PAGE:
Sea To Summit Ember Ultralight Down Quilt
A tiny packaway size and a plush warmth to comfort ratio makes the Ember an ideal ultralight companion for your next venture.
Size and Weight:
Tiny pack away size
Straps keep it from slipping off the mat
Plenty of wriggle room
Quite expensive

Mattie makes a strong case for the quilt life thanks to this Sea to Summit Ember Down Quilt. Nobody tell his sleeping bag…

I have to admit, I’ve been quilt-curious for some time now. Every time I head out bikepacking, one friend or another casually mentions they’ve brought their quilt. And every time they do, I’m left wondering what it’s actually like to sleep in. I probably should have just asked for a sticky beak instead of gazing curiously (kinda creepily) at their tent flaps as they retreat for the night. 

As a frequently cold sleeper, my major worries about the sleeping quilt revolve around staying warm. There’s something about sliding into a sleeping bag that offers a sense of warmth, even if that bag doesn’t make good on its warm promise.

In March this year, as I was preparing to cycle the Hunt 1000 (an epic 1000km bikepacking trip from Melbourne to Canberra) the opportunity to test out the Sea to Summit Ember Ultralight Down Quilt arose and I figured it was about time I put my curiosity to bed.

Size and Weight

I’m starting off with this criteria as it’s a major consideration for long distance bikepacking where space is at a premium. The Ember Quilt I tested was the Ember 2 EbII model which is rated to 2 degrees and is packed with Responsible UItra-Dry down.



However, they also offer an Ember 3 EbIII model rated comfort to -4 degrees or a warmer EbI model with a comfort rating of 10 degrees. 

Packing away into the provided Ultra-Sil compression sack, the Ember shrinks down to an impressive volume of 3.7 litres. In practice, this looks like the height of a small water bottle, or 15cm by 18cm if you want to be technical. Sticking with technicalities, it weighs in at around 560g. 

Personally, this tiny packaway size is a major plus point, meaning the quilt can be packed into my handlebar roll, or saddle bag, leaving plenty of room for other essentials. 


With a comfort rating of 2 degrees, this two season sleeping quilt was going to be pushed to the edge of its abilities as I passed the VIC High Country and Kosciusko National Park. I figured that it’d be ok as I was also packing thermals and a puffy jacket to top up the warmth.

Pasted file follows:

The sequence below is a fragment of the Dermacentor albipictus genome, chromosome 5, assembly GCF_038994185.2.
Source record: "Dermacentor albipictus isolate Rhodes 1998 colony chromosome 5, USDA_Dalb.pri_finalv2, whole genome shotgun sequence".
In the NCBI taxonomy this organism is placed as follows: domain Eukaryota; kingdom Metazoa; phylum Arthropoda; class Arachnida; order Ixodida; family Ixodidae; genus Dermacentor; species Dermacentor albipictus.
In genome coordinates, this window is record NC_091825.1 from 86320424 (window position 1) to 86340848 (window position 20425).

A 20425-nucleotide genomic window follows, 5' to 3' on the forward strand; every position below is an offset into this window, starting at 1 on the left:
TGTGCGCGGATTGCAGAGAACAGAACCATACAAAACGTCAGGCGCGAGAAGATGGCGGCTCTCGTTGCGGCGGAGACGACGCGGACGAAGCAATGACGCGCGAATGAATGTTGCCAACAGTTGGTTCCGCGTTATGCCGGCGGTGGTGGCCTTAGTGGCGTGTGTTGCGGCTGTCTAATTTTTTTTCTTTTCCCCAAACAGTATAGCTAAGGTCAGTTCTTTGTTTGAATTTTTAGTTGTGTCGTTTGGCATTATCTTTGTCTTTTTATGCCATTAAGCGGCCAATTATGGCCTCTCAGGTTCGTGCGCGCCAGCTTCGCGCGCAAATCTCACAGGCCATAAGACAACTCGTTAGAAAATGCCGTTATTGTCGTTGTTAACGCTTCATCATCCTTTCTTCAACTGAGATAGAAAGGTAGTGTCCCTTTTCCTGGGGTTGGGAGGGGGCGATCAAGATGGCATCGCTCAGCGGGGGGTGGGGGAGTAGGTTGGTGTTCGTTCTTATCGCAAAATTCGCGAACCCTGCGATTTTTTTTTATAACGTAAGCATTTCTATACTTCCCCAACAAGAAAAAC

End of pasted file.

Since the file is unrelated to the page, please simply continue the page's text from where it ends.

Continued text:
From the very first night, all through the trip, the Ember constantly surprised me with how warm and cosy it was. I went from cautiously over-layering, to sleeping in as little as possible. A real benefit of the quilt, as opposed to a bag, is that you can stick a limb out of the side to cool off, while keep warm everywhere else.



Adjustable straps keep the sleeping quilt wrapped around the sleeping mat, which stops the quilt from slipping off or around the mat during the night. This is one of my favourite aspects of the Ember as it gives a much wider area for sleeping, which is ideal for a side-sleeping toss-and-turner like me. 

The first night I also used the draw cord to cinch in the footbed of the quilt for added warmth. I quickly found that I was plenty warm enough without employing this feature and opened up the base to keep the quilt open.

When temperatures hit their coldest, around 4.00am, there was plenty of length in the quilt to pull it over my head and tuck the edges in a bit more to trap even more heat. If you were heading out in even colder weather, the QuiltLock system means you can couple the quilt with another sleeping bag.


The extra width of the quilt, even when strapped around your sleeping mat, means there’s plenty of shoulder and body room. I had plenty of room to snuggle under and read my book without exposing my arms and hands. Likewise, the option of having feet kept cosy in the cinched in footpad, or left with an open space adds versatility and options for personal preference. 

The lining material, 7D nylon, is soft to the touch and the baffle and down combo allows the quilt to puff up and look fluffy and warm before you even crawl under. 

Next time I head out in warmer weather, I’ll be looking into using a liner as it was a little unpleasant having bare skin against my sleeping mat – although this isn’t really a criticism of the quilt.


Final Thoughts

After eleven days cycling through the high country and further campouts closer to home, I’ve gone from quilt-curious to quilt-convert. 

Sure I’ll need to pull out a sleeping bag when temperatures drop beyond the reach of the Ember, but any other time I’m out camping and bikepacking, you’ll find me nestled under the comfort of the quilt.

At $649 for the 2 degrees version of the quilt that I tried, the Ember is definitely an investment worth considering. It’s $584.95 on Wild Earth right now.

As someone who rates small packaway sizes and lightweight materials on a par with warmth and comfort, this quilt ticks all the boxes in a big way.